Trello Editorial Calendar Scheduled

You can see from this example that I scheduled each category for the same week. That may work if you want to have weekly themes for your schedule. If not, it’s super easy to fix!

You don’t have to open the card to change the due date. In the calendar mode, all you need to do is click on the card and drag it to whatever day you would rather schedule that post for!

So let me move them around a little.

Trello Editorial Calendar Variety

Now I have the posts arranged so that there is some variety and predictability to the schedule.

The Scheduled and Published Lists

As I said above, once an article is completed and scheduled, I move it to the scheduled list. And once it has gone live, I move it to the published list.

Trello Editorial Calendar Scheduled and Published

By looking at the board and the calendar, I can clearly see what I’ve scheduled and when it will go live.

The board doesn’t put them in any order for you. When you drag and drop a card, it will go to the bottom. So, provided you are scheduling them in the order they will go live, they should be in order. If not, all you have to do it move the card within the list.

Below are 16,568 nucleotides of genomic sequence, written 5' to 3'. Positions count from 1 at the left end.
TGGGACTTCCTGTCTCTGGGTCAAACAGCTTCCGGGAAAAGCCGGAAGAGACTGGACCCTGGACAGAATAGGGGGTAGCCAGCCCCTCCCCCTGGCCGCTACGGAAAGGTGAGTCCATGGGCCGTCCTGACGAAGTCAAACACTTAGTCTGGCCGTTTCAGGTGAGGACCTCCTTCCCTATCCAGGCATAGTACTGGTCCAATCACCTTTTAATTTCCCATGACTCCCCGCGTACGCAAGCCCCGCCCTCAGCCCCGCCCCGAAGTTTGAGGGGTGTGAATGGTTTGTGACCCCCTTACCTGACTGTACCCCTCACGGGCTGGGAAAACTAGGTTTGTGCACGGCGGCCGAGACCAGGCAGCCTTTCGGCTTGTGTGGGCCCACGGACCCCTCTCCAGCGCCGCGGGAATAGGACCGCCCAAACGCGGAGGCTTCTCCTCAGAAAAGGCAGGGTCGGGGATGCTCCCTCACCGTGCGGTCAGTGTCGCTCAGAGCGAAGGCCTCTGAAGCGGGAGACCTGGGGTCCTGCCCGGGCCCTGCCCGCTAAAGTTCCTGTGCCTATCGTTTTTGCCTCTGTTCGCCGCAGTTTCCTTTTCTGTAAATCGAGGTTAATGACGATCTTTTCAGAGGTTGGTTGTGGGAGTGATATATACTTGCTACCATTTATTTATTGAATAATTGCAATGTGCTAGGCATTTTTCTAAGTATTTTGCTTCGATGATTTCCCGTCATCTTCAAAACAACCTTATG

I had mentioned in an earlier article that I cross off cards that have been completed in my editorial calendar. Like I said above, I don’t archive them because I like to refer to the list for publication dates.

In the picture above, you can see that the two cards I moved to the published list have the date in red. That is because that date has passed and I haven’t checked them off as completed!

To do this, you click on the card to open it, and then click on the little box next to the date.

Trello Editorial Calendar Past Due

Now the date shows in green.

Trello Editorial Calendar Completed

 

So that is how I use Trello to manage my editorial calendar! As I said before, I like to keep it as simple as possible. I don’t like to make additional, unnecessary steps for myself. If I do, 9 times out of 10 I’m going to stop using the system.

This method allows me to clearly see my article ideas, the articles I’m working on, the articles that I’ve uploaded and scheduled, and the articles that I’ve published. This meets my needs perfectly and has allowed me to keep my content house organized and on track!

Do you use Trello for your editorial calendar? Let me know how you set your up in the comments!